METROPOLITAN MUSEUM OF ART – The Metropolitan Museum of Art (MMA) has released over 375,000 images of artworks from their collection for free download, with no restrictions under the copyright law. That means you are free to download the images and use them in assignments, papers, blogs, tumblr, journal articles and anyplace else that calls for an image! MMA partnered with institutions and companies including Creative Commons, Wikipedia and Pinterest. to make this collection as accessible as possible.
To access the images, users can search through the Creative Commons database. Here, you can find drawings of historic architectural works like the Pantheon, as well as paintings from masters such as Vincent van Gogh. From there you can search for images and download them to your desktop or to Pinterest. Images will also be available in Wikimedia Commons, where the museum’s new in-house “Wikipedian in Residence,” will work to pair images within the WikiProject. Users can also search through the collection on the Met’s webpage, though not all images here are included in the public domain so select the “public domain artworks” box in the search menu.
COLLOQUIUM ON SCHOLARLY COMMUNICATION AT AMERICAN UNIVERSITY – March 2, 10:30 am – noon, Bender Library at American University – In this presentation entitled “How Libraries and Faculty Are Partnering to Advance Scholarly Communication,” Marilyn Billings, Scholarly Communication and Special Initiatives Librarian at the University of Massachusetts Amherst, will focus on how the UMass Amherst library established a journal publishing program within its suite of scholarly communication services, the process of getting started, providing ongoing support, and will share lessons learned along the way. Faculty, administrators and graduate students interested in issues in scholarly communication are encouraged to join us for this series. The event is free, but an RSVP is required.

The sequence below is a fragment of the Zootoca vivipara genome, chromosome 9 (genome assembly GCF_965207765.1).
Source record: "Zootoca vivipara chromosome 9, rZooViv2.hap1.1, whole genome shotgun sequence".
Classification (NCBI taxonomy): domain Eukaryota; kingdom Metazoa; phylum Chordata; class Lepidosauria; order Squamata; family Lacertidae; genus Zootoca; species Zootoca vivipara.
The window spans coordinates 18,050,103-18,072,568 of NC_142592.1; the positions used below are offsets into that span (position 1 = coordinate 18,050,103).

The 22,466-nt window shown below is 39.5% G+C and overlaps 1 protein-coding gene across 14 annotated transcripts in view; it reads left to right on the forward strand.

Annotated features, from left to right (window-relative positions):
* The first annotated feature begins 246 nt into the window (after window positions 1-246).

THE CATHOLIC ARCHIVES IN THE DIGITAL AGE – The American Catholic History Research Center and University Archives will be hosting a free conference, “The Catholic Archives in the Digital Age: The Fate of Religious Order Archives,” in the Pryzbyla Center on March 29th, 2017 from 8:30 am to 3:30 pm. The event will feature a range of scholars and archivists of the American Catholic experience and archival stewards of religious order records. For the full schedule and to register, visit the website: http://iprcua.com/2017/03/29/the-fate-of-religious-order-archives/. The conference is generously funded by the Our Sunday Visitor Institute, and sponsored by the American Catholic History Research Center/University Libraries, the Institute for Policy Research and Catholic Studies, and the Department of Library and Information Science.